Now, with all the preparations that are being made, one of the things to bear in mind is the plan itself must be at such a level of detail that you could hand a copy of the plan off to almost anyone, almost anyone, and expect them, with reasonable skill and reasonable time, to be able to read the plan and figure out exactly what needs to be done, so that even if they have a minimum of experience with the procedures, they should be able to fumble their way through the recovery. Now, we're not trying to make sure that anyone can read this. We can't make it too simple. But it does mean that it's readable and understandable to anybody who is likely to have a copy of the plan.

So there is, of course, the response, and the response is one of the very first areas of activity that we're going to incur once an incident has been identified. Once it has been, it must be reported to a central communications group responsible for initiating a proper response. This may start with a call to the help desk, but the help desk will not be the place where the declaration of the plan will occur. The communications much reach response participants and anyone who is impacted by the event to spread the word that something is going wrong. Everyone in the organization should have the central number so that they can report this. And if the event needs to be escalated, there must be an escalation ladder that will be able to be accessed and gone through to ensure that the event information is escalated to the right level, so that if the planned declaration becomes necessary, that can be done by the appropriate person.

The process of communication at its escalation as the situation grows needs to reach the executive emergency management team which would consist of the senior executives responsible for recovery. Here, they have to respond to and help resolve any of the issues that need their direction. They're going to have to take the plan and make decisions about how the organization is going to manage the business impact of the event. The mechanics of it have already been planned and executed in the document itself. Now they have the higher-level issues that they must address. Part of that will involve the appointment of a spokesman for the organization to the media to handle all of the communication that will need to go to the public. There are emergency management teams, a division of labor that will deal with all the various and specific areas that require their attention for the recovery effort. This includes people who will directly report to the command center through their team leads and oversee the recovery and restoration process that will be executed by the individual team members.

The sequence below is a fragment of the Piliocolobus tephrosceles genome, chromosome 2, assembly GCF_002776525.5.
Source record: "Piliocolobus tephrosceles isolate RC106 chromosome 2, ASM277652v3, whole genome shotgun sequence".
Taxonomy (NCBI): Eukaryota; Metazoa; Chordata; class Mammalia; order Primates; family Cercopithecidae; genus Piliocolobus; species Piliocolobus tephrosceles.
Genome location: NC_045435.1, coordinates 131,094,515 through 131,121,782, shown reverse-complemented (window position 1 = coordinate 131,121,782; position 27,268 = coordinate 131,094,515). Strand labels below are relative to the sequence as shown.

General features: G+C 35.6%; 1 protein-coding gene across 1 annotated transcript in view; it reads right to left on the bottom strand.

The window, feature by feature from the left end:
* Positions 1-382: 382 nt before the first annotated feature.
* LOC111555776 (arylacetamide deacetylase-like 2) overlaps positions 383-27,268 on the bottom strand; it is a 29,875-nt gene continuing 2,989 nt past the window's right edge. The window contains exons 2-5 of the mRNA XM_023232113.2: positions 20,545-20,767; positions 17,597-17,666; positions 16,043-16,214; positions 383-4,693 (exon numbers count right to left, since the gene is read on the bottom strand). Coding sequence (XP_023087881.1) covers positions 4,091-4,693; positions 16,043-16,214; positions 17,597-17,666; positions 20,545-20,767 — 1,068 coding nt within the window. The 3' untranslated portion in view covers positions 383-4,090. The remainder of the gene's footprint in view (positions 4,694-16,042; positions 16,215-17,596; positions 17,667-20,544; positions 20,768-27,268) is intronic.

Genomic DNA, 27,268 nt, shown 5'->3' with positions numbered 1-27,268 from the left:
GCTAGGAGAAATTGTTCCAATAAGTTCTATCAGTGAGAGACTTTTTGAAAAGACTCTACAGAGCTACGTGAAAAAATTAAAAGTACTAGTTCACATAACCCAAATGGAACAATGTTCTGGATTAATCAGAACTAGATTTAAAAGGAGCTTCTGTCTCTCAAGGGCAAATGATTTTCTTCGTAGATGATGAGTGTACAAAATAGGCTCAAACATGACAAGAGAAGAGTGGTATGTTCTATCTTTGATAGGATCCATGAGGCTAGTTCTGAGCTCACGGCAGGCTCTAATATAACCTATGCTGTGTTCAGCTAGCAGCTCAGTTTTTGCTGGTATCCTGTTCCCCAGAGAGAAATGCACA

Now the objectives will differ depending upon which team you happen to be on, but they all have a set of objectives that must be achieved. Each one will need to go out, assess preliminary damage in their particular area. Through their team lead, they will notify management of the current status impact and the plan of action to cope with it. Based on their input taken from all the teams, the executive emergency management team will make the decision to declare or not or partial, so that instead of declaring the entire thing, which based on the feedback that they've gotten, may not be necessary, they'll be able to gauge the response on parity with the events.

Once the declaration has been made, the plan will be initiated, command and control centers will be organized as the central point of contact for team leads, and then they will set about the business of organizing and providing whatever administrative support yet another team will have to be provided. The emergency management team will then advise and direct how the recovery effort will be conducted.